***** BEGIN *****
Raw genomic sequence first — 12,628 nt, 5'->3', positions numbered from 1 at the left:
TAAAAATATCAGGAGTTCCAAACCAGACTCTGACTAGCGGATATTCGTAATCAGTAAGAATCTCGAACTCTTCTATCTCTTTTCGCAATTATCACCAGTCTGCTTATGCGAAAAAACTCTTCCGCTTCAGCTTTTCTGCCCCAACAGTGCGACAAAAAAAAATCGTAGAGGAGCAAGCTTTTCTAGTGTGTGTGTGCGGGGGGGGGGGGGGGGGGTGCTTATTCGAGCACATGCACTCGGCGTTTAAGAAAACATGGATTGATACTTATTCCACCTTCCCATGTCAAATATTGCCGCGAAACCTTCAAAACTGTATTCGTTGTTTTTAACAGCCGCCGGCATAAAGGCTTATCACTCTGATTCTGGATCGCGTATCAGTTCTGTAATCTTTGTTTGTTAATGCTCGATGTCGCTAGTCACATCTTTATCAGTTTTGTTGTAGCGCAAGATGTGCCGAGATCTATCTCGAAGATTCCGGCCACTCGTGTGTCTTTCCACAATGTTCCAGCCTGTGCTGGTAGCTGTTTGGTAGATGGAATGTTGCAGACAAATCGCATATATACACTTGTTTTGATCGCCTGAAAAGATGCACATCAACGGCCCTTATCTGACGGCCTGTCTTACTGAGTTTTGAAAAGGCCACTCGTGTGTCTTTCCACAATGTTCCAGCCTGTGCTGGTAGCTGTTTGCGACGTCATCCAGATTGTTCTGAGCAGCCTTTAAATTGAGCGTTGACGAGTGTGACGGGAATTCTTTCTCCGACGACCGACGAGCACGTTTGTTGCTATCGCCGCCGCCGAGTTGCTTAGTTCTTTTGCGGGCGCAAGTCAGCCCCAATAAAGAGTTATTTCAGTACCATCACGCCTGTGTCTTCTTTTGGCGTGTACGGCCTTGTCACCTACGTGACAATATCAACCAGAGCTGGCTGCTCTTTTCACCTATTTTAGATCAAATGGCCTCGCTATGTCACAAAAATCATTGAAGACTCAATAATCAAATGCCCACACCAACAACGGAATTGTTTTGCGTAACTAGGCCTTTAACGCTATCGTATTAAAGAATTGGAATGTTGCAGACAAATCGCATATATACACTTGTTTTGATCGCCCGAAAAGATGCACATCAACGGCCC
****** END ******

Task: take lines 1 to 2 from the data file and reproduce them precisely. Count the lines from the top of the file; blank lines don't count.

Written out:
Raw genomic sequence first — 12,628 nt, 5'->3', positions numbered from 1 at the left:
TAAAAATATCAGGAGTTCCAAACCAGACTCTGACTAGCGGATATTCGTAATCAGTAAGAATCTCGAACTCTTCTATCTCTTTTCGCAATTATCACCAGTCTGCTTATGCGAAAAAACTCTTCCGCTTCAGCTTTTCTGCCCCAACAGTGCGACAAAAAAAAATCGTAGAGGAGCAAGCTTTTCTAGTGTGTGTGTGCGGGGGGGGGGGGGGGGGGTGCTTATTCGAGCACATGCACTCGGCGTTTAAGAAAACATGGATTGATACTTATTCCACCTTCCCATGTCAAATATTGCCGCGAAACCTTCAAAACTGTATTCGTTGTTTTTAACAGCCGCCGGCATAAAGGCTTATCACTCTGATTCTGGATCGCGTATCAGTTCTGTAATCTTTGTTTGTTAATGCTCGATGTCGCTAGTCACATCTTTATCAGTTTTGTTGTAGCGCAAGATGTGCCGAGATCTATCTCGAAGATTCCGGCCACTCGTGTGTCTTTCCACAATGTTCCAGCCTGTGCTGGTAGCTGTTTGGTAGATGGAATGTTGCAGACAAATCGCATATATACACTTGTTTTGATCGCCTGAAAAGATGCACATCAACGGCCCTTATCTGACGGCCTGTCTTACTGAGTTTTGAAAAGGCCACTCGTGTGTCTTTCCACAATGTTCCAGCCTGTGCTGGTAGCTGTTTGCGACGTCATCCAGATTGTTCTGAGCAGCCTTTAAATTGAGCGTTGACGAGTGTGACGGGAATTCTTTCTCCGACGACCGACGAGCACGTTTGTTGCTATCGCCGCCGCCGAGTTGCTTAGTTCTTTTGCGGGCGCAAGTCAGCCCCAATAAAGAGTTATTTCAGTACCATCACGCCTGTGTCTTCTTTTGGCGTGTACGGCCTTGTCACCTACGTGACAATATCAACCAGAGCTGGCTGCTCTTTTCACCTATTTTAGATCAAATGGCCTCGCTATGTCACAAAAATCATTGAAGACTCAATAATCAAATGCCCACACCAACAACGGAATTGTTTTGCGTAACTAGGCCTTTAACGCTATCGTATTAAAGAATTGGAATGTTGCAGACAAATCGCATATATACACTTGTTTTGATCGCCCGAAAAGATGCACATCAACGGCCC